Criterion Prediction #85: Dersu Uzala, by Alexander Miller

Title: Dersu Uzala

Year: 1975

Director: Akira Kurosawa

Cast: Maksim Munzuk, Yuriy Solomin, Aleksandr Pyatkov, Nikolai Volkov, Svetlana Danilchenko, Dmitri Korshikov

Synopsis: Arsenev, a Russian surveyor, is dispatched to the harsh Siberian wilderness where he encounters hardy Goldi native Dersu Uzala, who saves Arsenev’s life when a blizzard blows through by creating straw shelter and keeping the men from freezing to death. Owing Dersu his life and aiding his party in their expedition, Arsenev and Dersu become close friends.

Critique: Dersu Uzala was a huge comeback for Kurosawa, who suffered a series of setbacks and hardships before collaborating with Soviet-based Mossfilm in this coproduction. Red Beard didn’t connect with audiences the way his previous period jidaigeki films had; then there was the debacle with Tora! Tora! Tora! The commercial failure of Dodes’kaden (a flagship movie for the short-lived Four Knights, a collaboration with Kinoshita, Kobayashi and Kon Ichikawa) led to the dissolution of their co-op and the director attempting suicide.

Dersu Uzala was new terrain for Kurosawa literally and figuratively; the tone and feel of the film seems to have recalibrated the despondent filmmaker’s sensibilities.

What should feel alien is subtly malleable in the director’s hands. Transcending his earlier Westernized style, Dersu Uzala is a testament to Kurosawa’s pioneering aesthetic. The delicate catharsis is in the narrative of discovery and cultural assimilation. This is a journey for the director as well, as it is his re-acquaintance with the medium. Arsenev’s expedition into the remote territory and his alliance with Dersu Uzala after aiding in his survival are indeed part of the memoir from which the film was drawn. Could it be that the project is responsible for saving Kurosawa as well?

There are traces of Kurosawa in Arsenev and Dersu which could account for their unimposing yet flattering likenesses in the film. The theme of exploration is self-sustaining and Dersu Uzala’s inability to settle in the city where Arsenev’s family lived (also a part of the original story) feels more authenticated as it is emblematic of Kurosawa’s many reimaginings of the samurai class contending with the Meiji era’s modernization.

Dersu Uzala marks a transitional point of remarkable technical maturity. There’s a thoughtful repose to the compositions. The picturesque framing retains the static low camera that one would associate with Ozu or Mizoguchi, shorn of the wipes, dissolves and busy camera movements Kurosawa commonly employed.

There’s a mutual understanding, it seems, with the natural beauty of the location and there’s little necessity in magnifying that. The color cinematography by Kurosawa regular Asakazu Nakai (with Yuri Gantman and Fyodor Dobronravov, whose sole credit this is) is painterly, looking like the watercolors the director would often create in storyboarding his projects. Colors bleed and meld into each other in a graduating color palette that constitutes many of the films gorgeous scenes.

It’s difficult to find fault in Dersu Uzala, mostly because its stark simplicity feels like a result of faithfully adapting the original memoirs into the screenplay. While our modern sensibilities might see this falling into the “noble savage” category; there are some didactic components to the narrative, but Kurosawa’s respect for both characters extends with explicit tranquility – the aesthetic is simple; not the protagonists. Dersu and Arsenev have a mentor/mentee relationship, and their contrasting values are innate of their makeup without taking precedence over their thematic positioning. Dersu embodies an uncomplicated life of hunting and trapping; the crux of his bond with Arsenev comes as a result of saving his life, but their bond is one of respect and admiration. Dersu Uzala features a straightforward story with remarkable visual beauty; subtle, expansive and gets to the heart of the directors cavalier spirit of adventure while charting a new chapter in his maturing style.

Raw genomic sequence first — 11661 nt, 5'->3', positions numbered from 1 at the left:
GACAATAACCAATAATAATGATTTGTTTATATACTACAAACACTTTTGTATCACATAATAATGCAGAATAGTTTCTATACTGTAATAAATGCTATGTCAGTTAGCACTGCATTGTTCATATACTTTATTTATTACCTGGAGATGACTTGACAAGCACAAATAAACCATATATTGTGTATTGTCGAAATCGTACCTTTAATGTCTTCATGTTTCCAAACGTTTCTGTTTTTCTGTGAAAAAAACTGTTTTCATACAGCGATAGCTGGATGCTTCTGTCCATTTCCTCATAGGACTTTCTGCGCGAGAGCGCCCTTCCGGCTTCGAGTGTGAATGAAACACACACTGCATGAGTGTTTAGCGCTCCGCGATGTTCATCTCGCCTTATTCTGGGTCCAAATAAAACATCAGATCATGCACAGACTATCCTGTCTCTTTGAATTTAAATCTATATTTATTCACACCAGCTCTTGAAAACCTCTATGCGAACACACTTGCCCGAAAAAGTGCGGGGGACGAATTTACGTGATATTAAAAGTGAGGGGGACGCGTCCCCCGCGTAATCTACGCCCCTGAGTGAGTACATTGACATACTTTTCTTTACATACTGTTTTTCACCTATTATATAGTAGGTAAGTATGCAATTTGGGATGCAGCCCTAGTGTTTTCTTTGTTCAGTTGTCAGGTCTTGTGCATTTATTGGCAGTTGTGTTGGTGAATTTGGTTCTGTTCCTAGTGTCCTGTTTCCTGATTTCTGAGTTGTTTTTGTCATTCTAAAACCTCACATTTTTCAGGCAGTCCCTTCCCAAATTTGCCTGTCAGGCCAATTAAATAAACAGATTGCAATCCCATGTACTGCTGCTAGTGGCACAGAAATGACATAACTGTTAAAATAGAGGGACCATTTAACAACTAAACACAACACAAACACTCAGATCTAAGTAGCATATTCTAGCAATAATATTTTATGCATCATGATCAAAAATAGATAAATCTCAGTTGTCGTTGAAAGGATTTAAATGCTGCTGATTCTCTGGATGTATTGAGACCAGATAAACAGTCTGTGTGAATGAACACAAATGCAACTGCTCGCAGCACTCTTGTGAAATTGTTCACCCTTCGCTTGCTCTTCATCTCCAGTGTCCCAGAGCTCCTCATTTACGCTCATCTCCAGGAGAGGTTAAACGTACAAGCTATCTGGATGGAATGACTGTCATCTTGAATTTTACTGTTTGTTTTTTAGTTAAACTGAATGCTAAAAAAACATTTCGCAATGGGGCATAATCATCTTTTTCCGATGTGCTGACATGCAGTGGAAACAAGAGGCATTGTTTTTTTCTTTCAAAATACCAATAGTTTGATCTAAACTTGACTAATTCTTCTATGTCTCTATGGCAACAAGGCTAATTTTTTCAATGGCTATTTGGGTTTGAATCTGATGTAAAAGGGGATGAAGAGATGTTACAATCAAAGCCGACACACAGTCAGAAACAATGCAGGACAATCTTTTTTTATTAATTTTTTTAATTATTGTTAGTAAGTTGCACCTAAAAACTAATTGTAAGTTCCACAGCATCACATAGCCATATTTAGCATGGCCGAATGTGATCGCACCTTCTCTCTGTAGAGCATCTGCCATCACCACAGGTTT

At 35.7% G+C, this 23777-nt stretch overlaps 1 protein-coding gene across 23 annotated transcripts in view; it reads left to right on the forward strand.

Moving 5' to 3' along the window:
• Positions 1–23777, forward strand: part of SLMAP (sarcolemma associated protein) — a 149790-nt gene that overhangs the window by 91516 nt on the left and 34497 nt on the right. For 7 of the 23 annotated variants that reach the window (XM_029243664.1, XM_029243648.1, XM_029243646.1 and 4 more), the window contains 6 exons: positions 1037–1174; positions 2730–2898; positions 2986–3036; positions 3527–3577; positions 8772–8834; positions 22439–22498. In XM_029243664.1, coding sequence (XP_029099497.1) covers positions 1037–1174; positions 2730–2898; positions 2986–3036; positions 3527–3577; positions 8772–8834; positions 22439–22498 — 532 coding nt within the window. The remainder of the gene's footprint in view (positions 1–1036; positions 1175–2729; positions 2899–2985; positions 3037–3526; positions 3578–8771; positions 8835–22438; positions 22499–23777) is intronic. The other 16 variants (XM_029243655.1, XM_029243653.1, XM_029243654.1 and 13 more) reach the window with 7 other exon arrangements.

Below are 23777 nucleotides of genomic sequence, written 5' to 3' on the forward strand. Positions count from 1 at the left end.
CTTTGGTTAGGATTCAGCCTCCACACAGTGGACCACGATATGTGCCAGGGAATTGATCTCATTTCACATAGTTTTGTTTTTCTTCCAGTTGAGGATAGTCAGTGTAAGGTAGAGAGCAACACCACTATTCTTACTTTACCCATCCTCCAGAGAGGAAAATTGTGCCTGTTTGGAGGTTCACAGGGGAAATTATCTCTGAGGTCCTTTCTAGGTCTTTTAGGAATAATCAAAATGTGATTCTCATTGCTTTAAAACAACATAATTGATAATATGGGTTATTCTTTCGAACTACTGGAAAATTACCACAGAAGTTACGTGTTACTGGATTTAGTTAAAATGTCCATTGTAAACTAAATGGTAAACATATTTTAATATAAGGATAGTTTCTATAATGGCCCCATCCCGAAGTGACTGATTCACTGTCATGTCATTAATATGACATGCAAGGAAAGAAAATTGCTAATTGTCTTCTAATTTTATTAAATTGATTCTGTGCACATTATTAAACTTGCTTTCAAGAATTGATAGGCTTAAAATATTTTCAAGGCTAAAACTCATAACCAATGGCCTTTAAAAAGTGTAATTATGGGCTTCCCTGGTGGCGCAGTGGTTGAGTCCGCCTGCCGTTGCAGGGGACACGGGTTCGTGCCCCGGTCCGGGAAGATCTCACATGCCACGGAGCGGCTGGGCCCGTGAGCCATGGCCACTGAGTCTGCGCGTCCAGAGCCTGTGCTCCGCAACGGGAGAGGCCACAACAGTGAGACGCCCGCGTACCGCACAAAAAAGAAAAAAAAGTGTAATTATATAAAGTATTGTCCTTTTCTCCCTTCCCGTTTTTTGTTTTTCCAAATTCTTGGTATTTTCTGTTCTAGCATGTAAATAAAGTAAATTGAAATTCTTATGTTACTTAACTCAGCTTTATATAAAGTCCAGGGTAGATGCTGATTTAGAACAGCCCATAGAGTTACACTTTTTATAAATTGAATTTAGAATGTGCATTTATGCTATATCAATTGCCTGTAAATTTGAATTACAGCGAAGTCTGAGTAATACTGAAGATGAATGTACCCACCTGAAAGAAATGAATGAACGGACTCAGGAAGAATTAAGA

Why it Belongs in the Collection: Dersu Uzala is one of the few last blind spots in Kurosawa’s filmography that has not been entered into The Criterion Collection. Most of these were covered by the two Eclipse sets (Postwar Kurosawa and The First Films of Kurosawa). All that’s left are The Quiet Duel and Rhapsody in August. Now that Stalker is donned with a spine number is possible that the walls of Kino are falling? That might be hyperbole. Kino has been putting out some terrific Blu-Rays over the past few years.

For the longest time, Dersu Uzala was only available through Kino Video on VHS and DVD. Now, with what looks like a restoration (since my only frame of reference is the VHS, it’s hard to say) on Filmstruck, it could be possible that Dersu Uzala is coming to The Criterion Collection. There’s a cruel irony in that Dodeska-den has the tarnished impression of a film that feels implicit in Kurosawa’s suicide attempt; Dersu Uzala has the opposite distinction of signaling a rebirth. This lesser seen entry will very likely find a receptive audience who, according to forums and blogs, are eager to see Dersu Uzala in a restored form. An additional avenue of interest is Criterion’s tendency to offer feature-length bonus features with their releases, providing a different version of the film in question. Berlin Alexanderplatz has the 1931 movie of the same name, His Girl Friday includes Lewis Milestone’s The Front Page and Douglas Sirk’s Magnificent Obsession has the 1935 iteration of the story. There’s plenty of this in Criterion’s catalog. And with another film adaptation of Dersu Uzala from 1961 floating around, who knows? It would be fun to see as a bonus.

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